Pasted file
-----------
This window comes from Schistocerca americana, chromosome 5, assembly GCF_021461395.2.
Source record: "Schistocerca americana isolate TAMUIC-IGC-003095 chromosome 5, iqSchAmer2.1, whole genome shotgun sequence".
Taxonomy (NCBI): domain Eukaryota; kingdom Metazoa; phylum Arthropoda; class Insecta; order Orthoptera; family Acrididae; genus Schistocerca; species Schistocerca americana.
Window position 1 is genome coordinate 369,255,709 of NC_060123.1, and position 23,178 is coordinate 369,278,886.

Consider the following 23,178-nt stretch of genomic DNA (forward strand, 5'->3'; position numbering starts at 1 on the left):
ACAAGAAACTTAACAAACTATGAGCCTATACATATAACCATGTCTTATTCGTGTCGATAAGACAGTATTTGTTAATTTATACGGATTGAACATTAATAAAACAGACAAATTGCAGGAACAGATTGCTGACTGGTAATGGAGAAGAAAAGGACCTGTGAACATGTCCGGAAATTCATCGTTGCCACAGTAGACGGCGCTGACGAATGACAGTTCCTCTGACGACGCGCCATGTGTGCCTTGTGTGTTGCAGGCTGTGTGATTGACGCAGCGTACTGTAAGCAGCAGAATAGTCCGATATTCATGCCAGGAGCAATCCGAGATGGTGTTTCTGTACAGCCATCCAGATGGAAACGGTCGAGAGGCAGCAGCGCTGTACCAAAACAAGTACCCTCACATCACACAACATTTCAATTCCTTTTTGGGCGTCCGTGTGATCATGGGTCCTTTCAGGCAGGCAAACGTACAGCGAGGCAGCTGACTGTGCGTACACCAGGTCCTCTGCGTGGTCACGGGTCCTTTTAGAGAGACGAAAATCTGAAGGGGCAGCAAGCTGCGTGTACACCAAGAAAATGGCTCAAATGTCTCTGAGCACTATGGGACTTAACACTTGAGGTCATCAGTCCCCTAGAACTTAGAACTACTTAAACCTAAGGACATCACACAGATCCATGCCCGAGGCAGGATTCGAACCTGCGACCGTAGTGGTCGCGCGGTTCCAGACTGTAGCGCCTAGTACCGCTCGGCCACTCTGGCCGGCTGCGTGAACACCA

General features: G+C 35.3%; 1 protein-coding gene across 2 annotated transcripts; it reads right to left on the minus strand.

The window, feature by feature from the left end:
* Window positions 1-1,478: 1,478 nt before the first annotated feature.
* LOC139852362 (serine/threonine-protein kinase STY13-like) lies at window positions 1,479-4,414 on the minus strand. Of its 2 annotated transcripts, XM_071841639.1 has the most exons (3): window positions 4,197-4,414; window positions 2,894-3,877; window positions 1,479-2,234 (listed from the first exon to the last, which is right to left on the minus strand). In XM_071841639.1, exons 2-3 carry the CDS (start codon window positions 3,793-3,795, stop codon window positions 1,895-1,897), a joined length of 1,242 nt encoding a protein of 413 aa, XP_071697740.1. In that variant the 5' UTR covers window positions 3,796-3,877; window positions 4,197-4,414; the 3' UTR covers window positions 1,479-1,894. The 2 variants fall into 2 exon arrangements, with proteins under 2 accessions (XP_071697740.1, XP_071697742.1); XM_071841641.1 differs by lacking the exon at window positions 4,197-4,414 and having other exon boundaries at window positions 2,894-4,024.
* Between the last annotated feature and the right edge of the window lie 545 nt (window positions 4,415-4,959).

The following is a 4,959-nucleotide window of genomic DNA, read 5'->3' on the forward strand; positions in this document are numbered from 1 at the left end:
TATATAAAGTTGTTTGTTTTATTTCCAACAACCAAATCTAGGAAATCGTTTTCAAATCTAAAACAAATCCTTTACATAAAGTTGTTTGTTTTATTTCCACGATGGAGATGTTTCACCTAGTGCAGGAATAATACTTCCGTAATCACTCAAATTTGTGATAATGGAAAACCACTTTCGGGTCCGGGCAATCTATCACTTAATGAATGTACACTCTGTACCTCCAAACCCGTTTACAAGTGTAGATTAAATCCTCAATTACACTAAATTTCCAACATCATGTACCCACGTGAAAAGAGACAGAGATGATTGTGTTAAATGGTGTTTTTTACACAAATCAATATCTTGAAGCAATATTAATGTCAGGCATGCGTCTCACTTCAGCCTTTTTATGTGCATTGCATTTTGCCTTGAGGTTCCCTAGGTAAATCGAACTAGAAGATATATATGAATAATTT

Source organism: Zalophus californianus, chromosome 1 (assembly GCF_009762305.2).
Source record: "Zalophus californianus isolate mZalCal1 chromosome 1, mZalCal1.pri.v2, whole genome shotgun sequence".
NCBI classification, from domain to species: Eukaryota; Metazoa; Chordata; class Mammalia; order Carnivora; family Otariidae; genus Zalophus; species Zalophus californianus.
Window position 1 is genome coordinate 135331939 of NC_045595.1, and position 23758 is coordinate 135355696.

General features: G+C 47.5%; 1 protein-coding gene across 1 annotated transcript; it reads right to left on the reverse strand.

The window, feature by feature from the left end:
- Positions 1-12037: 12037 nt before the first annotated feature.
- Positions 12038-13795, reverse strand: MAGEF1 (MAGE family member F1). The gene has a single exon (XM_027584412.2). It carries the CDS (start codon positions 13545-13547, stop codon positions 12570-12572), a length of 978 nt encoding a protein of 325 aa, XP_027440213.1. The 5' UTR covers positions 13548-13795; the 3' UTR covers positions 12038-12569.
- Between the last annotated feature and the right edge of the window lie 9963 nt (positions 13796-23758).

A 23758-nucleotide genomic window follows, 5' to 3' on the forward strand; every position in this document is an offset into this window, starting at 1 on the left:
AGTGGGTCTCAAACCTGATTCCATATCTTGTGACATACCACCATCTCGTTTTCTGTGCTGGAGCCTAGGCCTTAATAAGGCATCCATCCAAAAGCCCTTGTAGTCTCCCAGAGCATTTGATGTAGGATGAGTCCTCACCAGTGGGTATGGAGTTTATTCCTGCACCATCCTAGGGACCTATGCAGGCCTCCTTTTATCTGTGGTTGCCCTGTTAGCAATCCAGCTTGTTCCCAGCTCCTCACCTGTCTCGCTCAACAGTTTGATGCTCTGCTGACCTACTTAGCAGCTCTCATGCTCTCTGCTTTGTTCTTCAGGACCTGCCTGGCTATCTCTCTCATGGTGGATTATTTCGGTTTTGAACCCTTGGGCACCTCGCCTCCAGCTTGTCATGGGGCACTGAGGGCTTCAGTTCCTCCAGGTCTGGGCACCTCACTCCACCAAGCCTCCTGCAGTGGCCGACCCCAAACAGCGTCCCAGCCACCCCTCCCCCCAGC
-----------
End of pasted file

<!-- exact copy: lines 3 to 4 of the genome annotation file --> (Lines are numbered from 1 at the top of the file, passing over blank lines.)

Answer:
Taxonomy (NCBI): domain Eukaryota; kingdom Metazoa; phylum Arthropoda; class Insecta; order Orthoptera; family Acrididae; genus Schistocerca; species Schistocerca americana.
Window position 1 is genome coordinate 369,255,709 of NC_060123.1, and position 23,178 is coordinate 369,278,886.